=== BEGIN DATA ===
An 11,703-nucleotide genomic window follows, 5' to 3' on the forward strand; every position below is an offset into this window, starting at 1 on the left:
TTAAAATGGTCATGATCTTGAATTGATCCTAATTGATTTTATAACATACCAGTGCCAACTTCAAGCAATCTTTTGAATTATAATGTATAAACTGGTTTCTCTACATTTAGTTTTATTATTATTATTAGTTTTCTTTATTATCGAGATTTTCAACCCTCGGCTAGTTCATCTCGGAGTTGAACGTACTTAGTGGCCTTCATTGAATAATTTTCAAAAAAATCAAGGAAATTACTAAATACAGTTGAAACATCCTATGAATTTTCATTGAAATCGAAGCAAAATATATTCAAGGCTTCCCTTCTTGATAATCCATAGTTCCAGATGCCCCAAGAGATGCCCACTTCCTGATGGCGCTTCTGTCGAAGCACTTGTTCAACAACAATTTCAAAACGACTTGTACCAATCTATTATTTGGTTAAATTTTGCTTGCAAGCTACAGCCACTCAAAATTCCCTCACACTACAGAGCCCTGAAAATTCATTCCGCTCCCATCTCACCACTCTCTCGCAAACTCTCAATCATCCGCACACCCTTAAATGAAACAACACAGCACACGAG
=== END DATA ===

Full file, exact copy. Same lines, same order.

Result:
An 11,703-nucleotide genomic window follows, 5' to 3' on the forward strand; every position below is an offset into this window, starting at 1 on the left:
TTAAAATGGTCATGATCTTGAATTGATCCTAATTGATTTTATAACATACCAGTGCCAACTTCAAGCAATCTTTTGAATTATAATGTATAAACTGGTTTCTCTACATTTAGTTTTATTATTATTATTAGTTTTCTTTATTATCGAGATTTTCAACCCTCGGCTAGTTCATCTCGGAGTTGAACGTACTTAGTGGCCTTCATTGAATAATTTTCAAAAAAATCAAGGAAATTACTAAATACAGTTGAAACATCCTATGAATTTTCATTGAAATCGAAGCAAAATATATTCAAGGCTTCCCTTCTTGATAATCCATAGTTCCAGATGCCCCAAGAGATGCCCACTTCCTGATGGCGCTTCTGTCGAAGCACTTGTTCAACAACAATTTCAAAACGACTTGTACCAATCTATTATTTGGTTAAATTTTGCTTGCAAGCTACAGCCACTCAAAATTCCCTCACACTACAGAGCCCTGAAAATTCATTCCGCTCCCATCTCACCACTCTCTCGCAAACTCTCAATCATCCGCACACCCTTAAATGAAACAACACAGCACACGAG